One of the issues before the court in Sacramento II was whether the doctrine of collateral estoppel precluded the state from arguing that reimbursement was not required inasmuch as the state had lost that argument in  Sacramento I. Recognizing that strict application of the doctrine would bar the state from making such an argument, the Sacramento II court noted that “the consequences of any error [in Sacramento I ] transcend those which would apply to mere private parties.   If the result of Sacramento I is wrong but unimpeachable, taxpayers statewide will suffer unjustly the consequences of the state's continuing obligation to [provide reimbursement].   On the other hand, if the state fails to appropriate the funds to meet this obligation, and [the new program] cannot be enforced [citations], the resulting failure to comply with federal law could cost California employers millions.   Under these circumstances, neither stare decisis nor collateral estoppel can permanently foreclose our ability to examine the reimbursability of [the program's] costs.”  (Sacramento II, 50 Cal.3d at pp. 64-65, 266 Cal.Rptr. 139, 785 P.2d 522, fns. omitted.)   Accordingly, the Sacramento II court proceeded to consider the matter on its merits.  (Sacramento II, 50 Cal.3d at pp. 76-77, 266 Cal.Rptr. 139, 785 P.2d 522.)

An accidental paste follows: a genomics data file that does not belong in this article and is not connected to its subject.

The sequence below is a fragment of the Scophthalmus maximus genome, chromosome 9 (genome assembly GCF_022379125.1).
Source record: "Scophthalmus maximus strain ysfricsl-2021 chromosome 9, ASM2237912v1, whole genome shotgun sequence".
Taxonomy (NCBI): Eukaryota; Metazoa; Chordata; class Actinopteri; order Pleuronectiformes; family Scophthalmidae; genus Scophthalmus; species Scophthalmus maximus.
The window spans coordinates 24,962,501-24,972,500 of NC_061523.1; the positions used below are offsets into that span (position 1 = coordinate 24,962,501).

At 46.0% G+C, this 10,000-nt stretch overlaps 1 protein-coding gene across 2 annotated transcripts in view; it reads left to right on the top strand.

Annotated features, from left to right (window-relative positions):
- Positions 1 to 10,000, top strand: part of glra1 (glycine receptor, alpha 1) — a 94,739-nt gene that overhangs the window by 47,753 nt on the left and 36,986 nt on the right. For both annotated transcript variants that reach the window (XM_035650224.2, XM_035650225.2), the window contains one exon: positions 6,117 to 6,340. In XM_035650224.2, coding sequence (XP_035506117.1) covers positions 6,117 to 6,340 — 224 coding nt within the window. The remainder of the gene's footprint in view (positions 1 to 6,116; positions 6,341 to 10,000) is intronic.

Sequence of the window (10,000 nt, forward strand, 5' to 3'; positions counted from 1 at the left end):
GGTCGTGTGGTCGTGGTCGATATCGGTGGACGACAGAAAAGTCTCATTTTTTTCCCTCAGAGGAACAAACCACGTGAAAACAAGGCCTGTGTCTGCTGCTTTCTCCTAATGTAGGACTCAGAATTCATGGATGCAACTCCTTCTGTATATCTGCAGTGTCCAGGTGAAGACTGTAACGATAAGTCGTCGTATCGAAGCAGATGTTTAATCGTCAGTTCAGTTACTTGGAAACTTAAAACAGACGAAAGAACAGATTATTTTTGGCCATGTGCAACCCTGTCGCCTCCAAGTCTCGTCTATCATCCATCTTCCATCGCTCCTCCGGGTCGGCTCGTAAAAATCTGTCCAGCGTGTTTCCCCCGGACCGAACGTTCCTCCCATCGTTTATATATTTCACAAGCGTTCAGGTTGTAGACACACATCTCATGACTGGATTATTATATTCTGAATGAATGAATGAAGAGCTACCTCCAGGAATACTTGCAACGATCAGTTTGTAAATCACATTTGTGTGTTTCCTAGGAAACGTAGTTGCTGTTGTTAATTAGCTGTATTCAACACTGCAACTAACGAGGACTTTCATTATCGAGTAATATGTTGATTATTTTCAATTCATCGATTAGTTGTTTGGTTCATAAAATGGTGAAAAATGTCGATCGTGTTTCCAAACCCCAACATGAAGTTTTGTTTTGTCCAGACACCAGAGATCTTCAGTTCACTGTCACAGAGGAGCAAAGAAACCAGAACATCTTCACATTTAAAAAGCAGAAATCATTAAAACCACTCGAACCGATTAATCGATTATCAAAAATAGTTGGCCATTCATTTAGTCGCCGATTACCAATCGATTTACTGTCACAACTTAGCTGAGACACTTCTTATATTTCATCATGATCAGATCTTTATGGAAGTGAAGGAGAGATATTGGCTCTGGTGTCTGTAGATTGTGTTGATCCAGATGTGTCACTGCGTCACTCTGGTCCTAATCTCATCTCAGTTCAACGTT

In Palmdale Hospital Medical Center v. Department of Health Services (1992) 8 Cal.App.4th 1306, 10 Cal.Rptr.2d 926, an unpublished Court of Appeal decision (Modesto City Hospital v. Department of Health Services (Mar. 2, 1990) B042317) held that the Department of Health Services was precluded from adjusting Medi-Cal reimbursement payments to providers more than three years after the claim for reimbursement had been submitted.  (8 Cal.App.4th at pp. 1309-1310, 10 Cal.Rptr.2d 926.)   The Palmdale Hospital court held that “while the state Department of Health Services was the only losing party in Modesto City Hospital, that opinion, if wrong but unimpeachable, would shift to state taxpayers the cost of overpayments to Medi-Cal provider hospitals․  [¶] This case ․ involves a public agency's ongoing obligation to administer statutes and regulations which were enacted for the benefit of the public.   The public interest requires full litigation of the question, and application of collateral estoppel against the Department would therefore be unjust.”  (8 Cal.App.4th at p. 1311, 10 Cal.Rptr.2d 926.)